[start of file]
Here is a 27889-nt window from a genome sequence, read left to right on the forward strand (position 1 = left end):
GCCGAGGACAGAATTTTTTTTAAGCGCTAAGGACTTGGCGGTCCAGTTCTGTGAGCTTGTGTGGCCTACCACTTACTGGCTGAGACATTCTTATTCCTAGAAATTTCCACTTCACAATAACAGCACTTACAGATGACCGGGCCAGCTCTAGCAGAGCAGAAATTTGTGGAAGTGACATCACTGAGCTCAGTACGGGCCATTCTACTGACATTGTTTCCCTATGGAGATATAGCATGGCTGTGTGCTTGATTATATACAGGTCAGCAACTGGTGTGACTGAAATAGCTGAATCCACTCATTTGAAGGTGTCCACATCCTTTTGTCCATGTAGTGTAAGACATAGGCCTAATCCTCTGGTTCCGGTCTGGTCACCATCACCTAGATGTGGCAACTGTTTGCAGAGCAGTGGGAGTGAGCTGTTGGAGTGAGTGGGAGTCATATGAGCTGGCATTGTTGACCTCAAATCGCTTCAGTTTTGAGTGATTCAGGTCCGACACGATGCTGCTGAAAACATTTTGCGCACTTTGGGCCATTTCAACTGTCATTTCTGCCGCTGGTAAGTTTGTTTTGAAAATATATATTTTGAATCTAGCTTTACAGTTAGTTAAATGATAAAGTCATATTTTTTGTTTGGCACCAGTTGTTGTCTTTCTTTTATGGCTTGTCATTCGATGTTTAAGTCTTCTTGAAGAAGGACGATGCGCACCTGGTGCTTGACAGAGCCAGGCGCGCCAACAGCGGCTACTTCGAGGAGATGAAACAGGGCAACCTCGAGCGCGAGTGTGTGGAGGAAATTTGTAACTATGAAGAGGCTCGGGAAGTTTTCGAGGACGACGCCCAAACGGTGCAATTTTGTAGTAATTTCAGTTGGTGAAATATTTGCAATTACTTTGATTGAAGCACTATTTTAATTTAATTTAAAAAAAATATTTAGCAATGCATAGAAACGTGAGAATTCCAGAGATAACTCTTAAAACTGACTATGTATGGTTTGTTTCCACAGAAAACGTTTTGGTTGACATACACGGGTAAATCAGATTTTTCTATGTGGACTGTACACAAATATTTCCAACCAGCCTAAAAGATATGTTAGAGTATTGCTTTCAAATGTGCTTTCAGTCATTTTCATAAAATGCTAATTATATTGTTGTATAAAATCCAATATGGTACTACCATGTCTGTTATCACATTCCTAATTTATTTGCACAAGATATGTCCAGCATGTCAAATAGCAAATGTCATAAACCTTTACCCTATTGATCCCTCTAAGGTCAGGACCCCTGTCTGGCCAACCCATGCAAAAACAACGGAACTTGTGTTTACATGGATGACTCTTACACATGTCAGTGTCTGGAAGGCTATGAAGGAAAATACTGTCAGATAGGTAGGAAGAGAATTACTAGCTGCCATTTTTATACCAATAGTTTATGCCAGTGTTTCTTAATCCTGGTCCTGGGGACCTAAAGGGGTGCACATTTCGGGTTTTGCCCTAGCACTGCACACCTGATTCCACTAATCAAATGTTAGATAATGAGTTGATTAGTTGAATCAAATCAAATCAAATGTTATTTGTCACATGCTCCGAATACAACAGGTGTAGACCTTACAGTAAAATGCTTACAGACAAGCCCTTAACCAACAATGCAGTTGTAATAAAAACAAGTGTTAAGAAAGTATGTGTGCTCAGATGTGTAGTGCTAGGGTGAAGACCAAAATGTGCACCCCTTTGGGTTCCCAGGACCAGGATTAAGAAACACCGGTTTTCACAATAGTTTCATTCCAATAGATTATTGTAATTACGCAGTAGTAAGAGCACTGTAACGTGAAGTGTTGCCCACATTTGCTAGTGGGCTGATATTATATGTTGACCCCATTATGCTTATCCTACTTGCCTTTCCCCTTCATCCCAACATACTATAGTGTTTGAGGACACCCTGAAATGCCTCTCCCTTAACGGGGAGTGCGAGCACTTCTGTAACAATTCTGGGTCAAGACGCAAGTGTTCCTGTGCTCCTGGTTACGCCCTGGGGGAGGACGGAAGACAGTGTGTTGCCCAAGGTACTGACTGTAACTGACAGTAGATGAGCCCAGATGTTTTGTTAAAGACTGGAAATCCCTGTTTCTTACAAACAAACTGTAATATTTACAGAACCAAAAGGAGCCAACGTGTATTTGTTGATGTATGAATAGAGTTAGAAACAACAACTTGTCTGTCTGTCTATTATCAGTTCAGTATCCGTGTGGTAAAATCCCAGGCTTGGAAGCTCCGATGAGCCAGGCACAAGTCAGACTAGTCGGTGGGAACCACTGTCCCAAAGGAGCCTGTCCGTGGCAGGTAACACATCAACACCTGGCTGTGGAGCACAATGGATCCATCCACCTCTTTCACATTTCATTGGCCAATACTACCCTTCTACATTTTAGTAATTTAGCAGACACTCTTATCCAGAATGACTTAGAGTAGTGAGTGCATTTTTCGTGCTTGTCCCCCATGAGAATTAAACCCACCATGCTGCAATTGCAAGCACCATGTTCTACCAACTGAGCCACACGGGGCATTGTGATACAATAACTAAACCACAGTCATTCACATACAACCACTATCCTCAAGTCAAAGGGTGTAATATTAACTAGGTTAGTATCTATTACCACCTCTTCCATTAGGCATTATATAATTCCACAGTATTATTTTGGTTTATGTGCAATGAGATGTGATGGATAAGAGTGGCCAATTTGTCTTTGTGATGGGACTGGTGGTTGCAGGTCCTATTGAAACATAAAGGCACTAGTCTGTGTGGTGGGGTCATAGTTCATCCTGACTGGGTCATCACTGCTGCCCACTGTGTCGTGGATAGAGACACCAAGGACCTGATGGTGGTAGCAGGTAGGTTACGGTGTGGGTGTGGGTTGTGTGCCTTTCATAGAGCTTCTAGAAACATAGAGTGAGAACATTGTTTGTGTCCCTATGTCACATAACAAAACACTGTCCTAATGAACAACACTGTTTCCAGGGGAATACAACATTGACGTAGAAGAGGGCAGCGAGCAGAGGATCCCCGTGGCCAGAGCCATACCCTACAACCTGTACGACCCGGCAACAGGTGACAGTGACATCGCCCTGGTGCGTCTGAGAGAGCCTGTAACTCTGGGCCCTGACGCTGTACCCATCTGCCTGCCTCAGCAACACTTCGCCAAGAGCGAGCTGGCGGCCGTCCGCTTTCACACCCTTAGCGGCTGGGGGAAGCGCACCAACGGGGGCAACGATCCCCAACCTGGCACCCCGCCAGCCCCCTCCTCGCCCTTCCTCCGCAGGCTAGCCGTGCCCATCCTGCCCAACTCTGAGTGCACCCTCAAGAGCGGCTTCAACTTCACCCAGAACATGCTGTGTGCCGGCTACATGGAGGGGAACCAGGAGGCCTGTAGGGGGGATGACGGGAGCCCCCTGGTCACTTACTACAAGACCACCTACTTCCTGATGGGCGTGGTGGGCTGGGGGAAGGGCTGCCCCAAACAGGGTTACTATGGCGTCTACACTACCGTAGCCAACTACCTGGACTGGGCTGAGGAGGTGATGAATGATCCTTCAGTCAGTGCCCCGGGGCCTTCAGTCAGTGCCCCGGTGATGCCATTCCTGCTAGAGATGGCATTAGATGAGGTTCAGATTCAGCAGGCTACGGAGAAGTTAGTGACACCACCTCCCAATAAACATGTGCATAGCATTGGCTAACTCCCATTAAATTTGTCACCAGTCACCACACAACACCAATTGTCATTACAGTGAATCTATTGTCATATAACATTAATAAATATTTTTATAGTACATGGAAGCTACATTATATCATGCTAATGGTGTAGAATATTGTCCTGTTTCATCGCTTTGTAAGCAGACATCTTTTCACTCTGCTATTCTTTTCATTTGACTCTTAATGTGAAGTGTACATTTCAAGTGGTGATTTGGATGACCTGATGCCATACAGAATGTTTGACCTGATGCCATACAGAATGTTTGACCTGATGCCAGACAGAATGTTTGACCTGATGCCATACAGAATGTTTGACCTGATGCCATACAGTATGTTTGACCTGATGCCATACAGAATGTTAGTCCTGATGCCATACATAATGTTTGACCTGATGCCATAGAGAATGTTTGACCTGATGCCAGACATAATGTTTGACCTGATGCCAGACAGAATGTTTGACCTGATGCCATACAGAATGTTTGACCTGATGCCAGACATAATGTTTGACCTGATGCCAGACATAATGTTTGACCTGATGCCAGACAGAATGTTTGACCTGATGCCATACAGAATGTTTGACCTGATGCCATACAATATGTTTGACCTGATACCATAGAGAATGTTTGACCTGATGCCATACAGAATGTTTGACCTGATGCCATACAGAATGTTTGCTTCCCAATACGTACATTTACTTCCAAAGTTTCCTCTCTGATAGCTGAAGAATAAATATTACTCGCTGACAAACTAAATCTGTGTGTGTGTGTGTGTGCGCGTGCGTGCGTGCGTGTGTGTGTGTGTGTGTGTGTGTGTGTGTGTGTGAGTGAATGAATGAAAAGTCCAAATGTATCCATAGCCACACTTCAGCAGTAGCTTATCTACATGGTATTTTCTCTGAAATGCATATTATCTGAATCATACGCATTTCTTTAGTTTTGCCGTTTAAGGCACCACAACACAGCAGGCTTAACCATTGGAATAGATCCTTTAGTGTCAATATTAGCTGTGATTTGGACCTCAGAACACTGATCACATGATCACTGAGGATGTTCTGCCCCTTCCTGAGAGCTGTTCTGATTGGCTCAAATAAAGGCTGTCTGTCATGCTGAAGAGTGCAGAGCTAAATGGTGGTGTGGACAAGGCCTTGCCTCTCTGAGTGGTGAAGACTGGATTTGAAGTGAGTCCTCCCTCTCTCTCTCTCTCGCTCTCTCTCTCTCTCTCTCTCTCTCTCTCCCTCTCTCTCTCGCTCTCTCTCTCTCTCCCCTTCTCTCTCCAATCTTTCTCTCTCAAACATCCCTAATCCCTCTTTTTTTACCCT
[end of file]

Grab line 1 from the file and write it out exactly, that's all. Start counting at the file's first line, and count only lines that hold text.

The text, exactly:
Here is a 27889-nt window from a genome sequence, read left to right on the forward strand (position 1 = left end):